“Friendship is everything. Friendship is more than talent. It is more than the government. It is almost the equal of family."
I'm not a big Mafia fan. In fact, I didn't even see the first Godfather film until my later twenties, and with that I found the bits and pieces dreadfully slow. It took time, finessing, and patience to start seeing the hidden intrigue and subtle glamours.
Reading The Godfather even if now I'm a big fan of the film series (I'm such a Pacino nerdette), but it was never high on my list of reading ambitions. Sure, it's a highly rated book, spawned a blockbuster, but so did plenty of dry, military tombs which bore me to tears.
Originally being in a long list of books I would "eventually get to," I only picked it up because it was on the floor near me when I was also on the floor organizing the book closet. Needing a break (and being lazy as usual), I decided to randomly start reading the first page. What drew me in wasn't the story nor even the opening - it was the writing style. I found out quickly that I LOVE Puzo's writing style. There's something about the way he crafts his words, blends them together, always to the point, never going into poetic territory but somehow always hanging over the brink of it.
The story told is a well known because of the movies. Generally I don't mention the movie form much in book reviews, but with The Godfather it's inevitable and the review wouldn't be the same without it. The story stays with the same and the adaption to the movie is spot on. They changed little, even keeping most of the dialogue and order identical for the scenes including. The exception is the flashbacks of Vito Corleone's early life, and there were of course some smaller scenes which weren't included in the movie for time and pacing sake.
Switching point of view among many can be problematic for readers (especially me, too frequent head hopping is always a pet peeve), but with this case the hopping only happens when it makes sense and is done subtly and effectively. The tale is a traditional one with extra punch - the son who doesn't want to become the father, the importance of family, and the struggles of power. I found the theories of the Italian mindset and mafia goals added into the story fascinating, a cultural difference in society that I never personally encountered (and doubtfully ever will.)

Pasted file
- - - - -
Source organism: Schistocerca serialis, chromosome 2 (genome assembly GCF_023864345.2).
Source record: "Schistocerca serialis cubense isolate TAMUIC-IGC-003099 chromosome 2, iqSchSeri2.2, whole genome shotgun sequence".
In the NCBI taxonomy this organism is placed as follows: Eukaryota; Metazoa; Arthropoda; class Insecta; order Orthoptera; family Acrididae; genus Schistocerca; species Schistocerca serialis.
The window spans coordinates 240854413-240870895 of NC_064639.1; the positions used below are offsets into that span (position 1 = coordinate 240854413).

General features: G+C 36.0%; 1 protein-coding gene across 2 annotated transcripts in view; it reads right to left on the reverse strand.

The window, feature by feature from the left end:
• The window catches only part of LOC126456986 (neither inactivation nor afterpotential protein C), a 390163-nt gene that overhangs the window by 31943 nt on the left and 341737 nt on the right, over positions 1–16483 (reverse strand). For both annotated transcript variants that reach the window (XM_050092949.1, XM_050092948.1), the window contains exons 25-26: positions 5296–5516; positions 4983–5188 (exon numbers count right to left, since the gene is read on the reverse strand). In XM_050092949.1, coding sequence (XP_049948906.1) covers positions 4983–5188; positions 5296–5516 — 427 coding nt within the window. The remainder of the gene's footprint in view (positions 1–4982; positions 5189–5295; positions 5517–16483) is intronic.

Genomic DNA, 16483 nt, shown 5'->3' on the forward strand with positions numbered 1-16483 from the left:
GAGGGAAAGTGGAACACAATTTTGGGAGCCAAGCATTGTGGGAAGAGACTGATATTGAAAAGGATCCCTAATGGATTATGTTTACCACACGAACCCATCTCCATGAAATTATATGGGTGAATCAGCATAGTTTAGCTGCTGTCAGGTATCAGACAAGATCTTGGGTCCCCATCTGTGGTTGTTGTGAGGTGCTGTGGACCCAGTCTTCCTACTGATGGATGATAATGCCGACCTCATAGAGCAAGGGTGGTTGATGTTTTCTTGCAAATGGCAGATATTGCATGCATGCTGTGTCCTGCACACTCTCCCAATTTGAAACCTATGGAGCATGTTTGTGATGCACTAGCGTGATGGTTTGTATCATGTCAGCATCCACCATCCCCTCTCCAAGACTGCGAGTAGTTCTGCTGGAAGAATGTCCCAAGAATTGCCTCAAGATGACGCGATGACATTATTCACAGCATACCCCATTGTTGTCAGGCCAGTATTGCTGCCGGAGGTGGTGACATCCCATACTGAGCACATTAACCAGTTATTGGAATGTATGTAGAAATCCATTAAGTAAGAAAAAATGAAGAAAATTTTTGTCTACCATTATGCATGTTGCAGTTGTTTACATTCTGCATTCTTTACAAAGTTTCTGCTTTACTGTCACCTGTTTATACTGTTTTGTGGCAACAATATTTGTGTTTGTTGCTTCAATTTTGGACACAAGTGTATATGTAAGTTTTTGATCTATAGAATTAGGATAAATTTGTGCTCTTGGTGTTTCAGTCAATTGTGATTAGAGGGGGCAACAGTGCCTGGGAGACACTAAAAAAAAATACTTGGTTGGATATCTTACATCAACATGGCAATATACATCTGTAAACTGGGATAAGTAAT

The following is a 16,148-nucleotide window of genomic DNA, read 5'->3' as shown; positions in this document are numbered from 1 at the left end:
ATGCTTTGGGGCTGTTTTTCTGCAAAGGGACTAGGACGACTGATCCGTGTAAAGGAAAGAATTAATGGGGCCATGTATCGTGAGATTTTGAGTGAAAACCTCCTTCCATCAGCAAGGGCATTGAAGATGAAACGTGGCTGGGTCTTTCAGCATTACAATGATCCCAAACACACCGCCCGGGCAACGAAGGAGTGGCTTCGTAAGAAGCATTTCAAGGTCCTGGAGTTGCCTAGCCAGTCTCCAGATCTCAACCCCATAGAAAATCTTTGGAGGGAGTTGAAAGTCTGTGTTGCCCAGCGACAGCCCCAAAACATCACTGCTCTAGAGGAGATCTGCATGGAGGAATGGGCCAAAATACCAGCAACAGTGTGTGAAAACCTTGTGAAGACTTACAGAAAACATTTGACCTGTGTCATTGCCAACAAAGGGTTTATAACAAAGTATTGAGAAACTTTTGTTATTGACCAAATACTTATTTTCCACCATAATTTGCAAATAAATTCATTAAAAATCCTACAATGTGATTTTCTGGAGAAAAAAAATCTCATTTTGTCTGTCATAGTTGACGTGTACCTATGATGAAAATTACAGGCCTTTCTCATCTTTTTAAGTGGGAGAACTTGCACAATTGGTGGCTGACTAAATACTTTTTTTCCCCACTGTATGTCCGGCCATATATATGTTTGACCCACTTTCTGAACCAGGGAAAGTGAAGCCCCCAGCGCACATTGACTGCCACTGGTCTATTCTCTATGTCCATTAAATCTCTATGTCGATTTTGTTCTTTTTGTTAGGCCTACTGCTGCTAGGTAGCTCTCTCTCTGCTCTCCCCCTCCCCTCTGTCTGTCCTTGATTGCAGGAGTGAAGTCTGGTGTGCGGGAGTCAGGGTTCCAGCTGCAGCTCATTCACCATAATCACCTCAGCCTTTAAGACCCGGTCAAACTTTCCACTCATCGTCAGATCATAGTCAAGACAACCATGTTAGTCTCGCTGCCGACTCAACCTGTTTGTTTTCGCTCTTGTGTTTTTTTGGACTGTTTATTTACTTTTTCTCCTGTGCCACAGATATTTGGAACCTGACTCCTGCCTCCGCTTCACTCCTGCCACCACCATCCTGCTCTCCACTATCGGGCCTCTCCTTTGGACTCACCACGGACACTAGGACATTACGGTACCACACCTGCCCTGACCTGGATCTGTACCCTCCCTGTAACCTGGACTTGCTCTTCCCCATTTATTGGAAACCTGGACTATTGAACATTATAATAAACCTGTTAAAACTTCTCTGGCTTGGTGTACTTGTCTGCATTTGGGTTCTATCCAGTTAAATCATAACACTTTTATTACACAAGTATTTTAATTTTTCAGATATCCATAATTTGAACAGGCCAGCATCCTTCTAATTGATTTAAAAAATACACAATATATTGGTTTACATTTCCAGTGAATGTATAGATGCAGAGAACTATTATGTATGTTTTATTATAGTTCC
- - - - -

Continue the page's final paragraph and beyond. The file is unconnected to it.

When a story has a villain, villains are usually more effective and enjoyable when they are three dimensional (they have good traits as well) Much of the book explains the godfathers mindset, reasoning, philosophies, and strict sense of his version of honor. It's not done in a preachy way; in fact, interestingly no other viewpoint is ever seen, experienced, or given from opposing characters.
The slow ascension into power by Michael Corleone is powerful. Even if the book has some slow scenes and isn't gripping in an action sense, it doesn't need to be as it's clearly a drama filled tale. Michael is realistic as the son who wishes to set apart with his own future, pulled in eventually by honor learned after tainting himself. Vito is equally fascinating with his past, his present, his philosophies. I really hold no bad thoughts toward any of the characters and when their viewpoints are used.
It's easy seeing why this one became such a seller and was made successfully into a popular movie. Even if the cultural presence isn't a reality we all personally experience, it's easily understood and to a point agreed with. The struggle among father and son and setting a person's own path is an age old story always enjoyed as it DOES affect people even today and always will.
Quotes from the book:
“I'm gonna make him an offer he can't refuse.” - Vito
“Revenge is a dish that tastes best when served cold.” - Michael
“The lawyer with the briefcase can steal more money than the man with the gun.” - Vito
“A man who doesn't spend time with his family can never be a real man.” - Vito
Quotes from the book: